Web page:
Due to the Dominican Republic's warm, tropical climate, not a lot if you're visiting one of the coastal destinations! Lightweight material shorts, t-shirts, tank tops, bathing suits and sandals are the standard - certainly for during the day. Light pants and jackets are recommended for the evenings, or if you'll be visiting the mountains, especially in the winter months where the temperatures can cool down at night. As the norm for vacation destinations, people tend to dress a little less casually to go out for dinner or to bars, clubs or casinos. Higher end resorts, restaurants and bars, may have a dress code with more specific requirements. Dominicans tend to dress more formally than North Americans. If you are spending time in a larger city, it is recommended to have a nice set of clothing for going out in the evening. A light rain jacket (and/or umbrella) is useful to have in the event of rain showers. If you plan to participate in sporting or adventure activities, such as tennis or horseback riding, a pair of runners/sneakers will definitely be useful to have.
Do I need to speak/understand Spanish?
You do not need to speak or understand Spanish to get by in most tourism destinations in the Dominican Republic. Many of the people working in tourism businesses in these areas - whether they be local Dominicans or Foreigners - generally understand at least some English, if not other languages, such as German, French or Italian. There may be times where you come upon situations where communicating your questions or desires in your language is a little more difficult. Between smiling and using hand signals, or pointing to get you're point/question across, you are likely to get by just fine. Learning a few key words and phrases before your visit can be fun and will help you enjoy your destination more by giving you an opportunity to speak to the local people. Dominicans definitely appreciate people who make an effort to speak their language and are generally helpful in coaching you how to say words properly and if you are interested in learning more. Please visit our Spanish Phrase Book to help you get started before your visit.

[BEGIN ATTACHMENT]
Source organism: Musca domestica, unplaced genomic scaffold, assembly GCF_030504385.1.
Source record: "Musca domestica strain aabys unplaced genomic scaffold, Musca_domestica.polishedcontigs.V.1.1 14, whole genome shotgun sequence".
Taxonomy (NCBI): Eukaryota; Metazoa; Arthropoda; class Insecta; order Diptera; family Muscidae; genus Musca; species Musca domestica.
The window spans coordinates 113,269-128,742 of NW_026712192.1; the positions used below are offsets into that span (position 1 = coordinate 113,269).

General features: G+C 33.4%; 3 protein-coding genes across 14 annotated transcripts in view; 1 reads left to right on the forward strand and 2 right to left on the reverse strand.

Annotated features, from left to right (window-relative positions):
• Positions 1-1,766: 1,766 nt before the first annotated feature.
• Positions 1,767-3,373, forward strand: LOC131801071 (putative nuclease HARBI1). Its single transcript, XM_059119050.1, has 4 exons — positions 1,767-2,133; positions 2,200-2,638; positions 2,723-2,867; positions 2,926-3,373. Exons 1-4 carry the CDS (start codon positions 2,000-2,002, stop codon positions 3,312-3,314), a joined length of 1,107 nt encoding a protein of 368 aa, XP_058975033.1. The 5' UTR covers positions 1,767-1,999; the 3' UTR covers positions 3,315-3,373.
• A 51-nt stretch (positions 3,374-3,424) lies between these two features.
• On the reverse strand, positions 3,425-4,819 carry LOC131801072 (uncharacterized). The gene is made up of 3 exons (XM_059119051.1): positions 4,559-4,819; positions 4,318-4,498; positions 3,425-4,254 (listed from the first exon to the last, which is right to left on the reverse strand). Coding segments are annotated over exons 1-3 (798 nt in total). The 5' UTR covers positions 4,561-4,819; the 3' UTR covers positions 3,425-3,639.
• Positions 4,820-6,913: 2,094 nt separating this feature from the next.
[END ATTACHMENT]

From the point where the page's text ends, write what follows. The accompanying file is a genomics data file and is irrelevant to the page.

What is the legal age to drink alcohol and gamble?
Both the legal drinking and gambling age in the Dominican Republic is 18 years old. The Dominican Republic does not generally enforce these laws very strictly except in the larger cities.
What is the policy on drugs?
The Dominican Republic can be quite lax on many things compared to North America or Europe, but drugs are certainly not one of them. If you want to avoid spending time in extremely nasty Dominican jails, with very little hope for bail, it is strongly advised that you do not bring in, buy, sell, or consume illicit drugs in the Dominican Republic. Over the counter and prescription drugs should be in containers that are clearly labeled to avoid any possible problems.
Is the Dominican Republic safe?
Yes, but as there can be dangerous areas in every town, city, and country in the world, it is the same for the Dominican Republic. The Dominican Republic is a developing nation in many respects and many of its citizens are very poor. Poverty is the predominant cause of criminal activity everywhere in the world. The crime rate in the Dominican Republic is relatively low and criminal activity is generally petty theft. If you use common sense, you are unlikely to be a target of such crimes. This means putting valuables in room/hotel safes (when available), not leaving your things unattended, avoiding unpopulated areas (especially at night), and not wearing flashy articles, or carrying a lot of money on your person.